This year, China has been dominating soccer news during the European leagues’ transfer window.
Jiangsu Suning FC signed Brazilian midfielder, Alex Teixeira, for a reported $55.7 million, and signed another Brazilian international, Ramires, still only 28, away from Chelsea for a reported $31 million.
Those signings were part of a 10-day spree in which China outspent the rest of the world, shelling out $290.5 million while Premier League clubs spent $254.7 million.
This begs the question, Does money make you a player on global soccer pitch?
This is what sources say is the hope of Chinese President Xi Jinping. In an effort to win a World Cup bid and to also win the tournament, the Chinese President put in place a policy that puts cash to work in order to achieve this goal.
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Simon Chadwick, professor of sports enterprise at Manchester’s Salford University was recently quoted as saying, “It's a brand positioning statement. It's telling the world, 'We're here, and this is what we're doing.'"
The Chinese government is helping supporters and fans of the game by fostering soccer culture and mandating programs in schools.
The recruiting effort and open wallet isn’t limited to players. Chinese clubs are snatching up top coaches (think Luiz Felipe Scolari and Sven-Goran Eriksson, who has been in China since 2013) and investing in top European clubs.
Chinese interests have purchased stakes in Manchester City and Atlético Madrid – not simply for monetary gain but for access to training facilities and insider knowledge as to the inner workings of a super-successful club.
Of course, reports of match-fixing and cultural differences can make transfers difficult.
"Chinese football historically has had a governance problem," Chadwick has said. "While corruption standards are improving, they are still not good enough. So anyone going to play in China has to be mindful that there may still be some problems. For example, payment of fees – be it transfer fee or wages."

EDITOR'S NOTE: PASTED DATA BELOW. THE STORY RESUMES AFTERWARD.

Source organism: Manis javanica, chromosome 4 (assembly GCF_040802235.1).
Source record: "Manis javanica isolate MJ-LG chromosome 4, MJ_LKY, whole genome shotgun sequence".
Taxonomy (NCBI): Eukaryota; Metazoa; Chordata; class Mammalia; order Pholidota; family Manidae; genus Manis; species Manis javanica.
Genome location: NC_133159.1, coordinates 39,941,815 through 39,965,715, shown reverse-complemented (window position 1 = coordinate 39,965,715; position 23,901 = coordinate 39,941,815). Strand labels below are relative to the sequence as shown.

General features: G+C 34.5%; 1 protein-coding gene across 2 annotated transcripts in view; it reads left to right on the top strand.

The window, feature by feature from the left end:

Some players have had problems settling into the culture and environment. Didier Drogba and Nicolas Anelka, for two, struggled to adjust to life in China and left after six months. But the mixture of the generous paychecks and the adoring fans can be very enticing.
You don’t have to go far – witness the MLS – to see that simply buying big name players in order to draw fans is not a winning long-term strategy. It does nothing to elevate the game at the grassroots level.
In this aspect, the Chinese are to be commended. They seek to create a culture by fostering soccer at the youth level and also to learn from the top teams how to best manage a team.
One day the country may be a soccer power and go-to source for top players, as Argentina and Brazil are now.
Will this get them a World Cup trophy and the glory that comes with it?
Perhaps, but let’s not forget the top talent that comes from Portugal year after year, decade after decade, and the prestige of being recognized as a soccer power has yet to win that country a World Cup.
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From the wires
Forward Obafemi Martins didn't travel to preseason camp with the Seattle Sounders, who are considering an offer to send him to a team in the Chinese Super League.
The 31-year-old has been with the Sounders since 2013 and scored 15 goals in 21 regular-season games last year. The BBC reported Sunday that Martins has joined Shanghai Shenhua.
Sounders general manager Garth Lagerwey said in an audio statement released by the team Sunday: "Obafemi's not here with us in this phase of camp. We've had an approach from a Chinese club for his services. It could take a while to have that resolved."
Seattle is preparing for its 2016 opener against Mexico's America on Feb. 23 in the first leg of the CONCACAF Champions League quarterfinals.
Lagerway says, "Hopefully we know more by the end of the week."
The Associated Press contributed to this report.